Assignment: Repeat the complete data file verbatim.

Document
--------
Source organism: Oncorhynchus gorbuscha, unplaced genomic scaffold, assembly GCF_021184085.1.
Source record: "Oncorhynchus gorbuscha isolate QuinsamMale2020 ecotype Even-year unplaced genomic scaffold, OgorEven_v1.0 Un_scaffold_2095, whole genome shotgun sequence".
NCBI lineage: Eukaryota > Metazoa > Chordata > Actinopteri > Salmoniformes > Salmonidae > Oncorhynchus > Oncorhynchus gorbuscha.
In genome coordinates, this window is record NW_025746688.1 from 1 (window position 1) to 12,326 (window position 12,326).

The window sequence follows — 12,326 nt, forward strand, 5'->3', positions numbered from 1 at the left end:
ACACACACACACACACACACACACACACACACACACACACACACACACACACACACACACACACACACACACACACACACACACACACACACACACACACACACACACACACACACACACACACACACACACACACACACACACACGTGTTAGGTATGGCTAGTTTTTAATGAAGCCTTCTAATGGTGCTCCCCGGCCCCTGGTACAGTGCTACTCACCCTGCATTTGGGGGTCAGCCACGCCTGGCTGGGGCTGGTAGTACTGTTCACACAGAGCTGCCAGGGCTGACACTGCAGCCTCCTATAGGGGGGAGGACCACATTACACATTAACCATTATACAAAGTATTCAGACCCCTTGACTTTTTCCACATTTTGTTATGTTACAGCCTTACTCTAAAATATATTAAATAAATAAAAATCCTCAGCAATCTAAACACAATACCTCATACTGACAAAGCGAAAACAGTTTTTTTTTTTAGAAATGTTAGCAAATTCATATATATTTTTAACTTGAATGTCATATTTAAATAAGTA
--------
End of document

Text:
Source organism: Oncorhynchus gorbuscha, unplaced genomic scaffold, assembly GCF_021184085.1.
Source record: "Oncorhynchus gorbuscha isolate QuinsamMale2020 ecotype Even-year unplaced genomic scaffold, OgorEven_v1.0 Un_scaffold_2095, whole genome shotgun sequence".
NCBI lineage: Eukaryota > Metazoa > Chordata > Actinopteri > Salmoniformes > Salmonidae > Oncorhynchus > Oncorhynchus gorbuscha.
In genome coordinates, this window is record NW_025746688.1 from 1 (window position 1) to 12,326 (window position 12,326).

The window sequence follows — 12,326 nt, forward strand, 5'->3', positions numbered from 1 at the left end:
ACACACACACACACACACACACACACACACACACACACACACACACACACACACACACACACACACACACACACACACACACACACACACACACACACACACACACACACACACACACACACACACACACACACACACACACACACGTGTTAGGTATGGCTAGTTTTTAATGAAGCCTTCTAATGGTGCTCCCCGGCCCCTGGTACAGTGCTACTCACCCTGCATTTGGGGGTCAGCCACGCCTGGCTGGGGCTGGTAGTACTGTTCACACAGAGCTGCCAGGGCTGACACTGCAGCCTCCTATAGGGGGGAGGACCACATTACACATTAACCATTATACAAAGTATTCAGACCCCTTGACTTTTTCCACATTTTGTTATGTTACAGCCTTACTCTAAAATATATTAAATAAATAAAAATCCTCAGCAATCTAAACACAATACCTCATACTGACAAAGCGAAAACAGTTTTTTTTTTTAGAAATGTTAGCAAATTCATATATATTTTTAACTTGAATGTCATATTTAAATAAGTA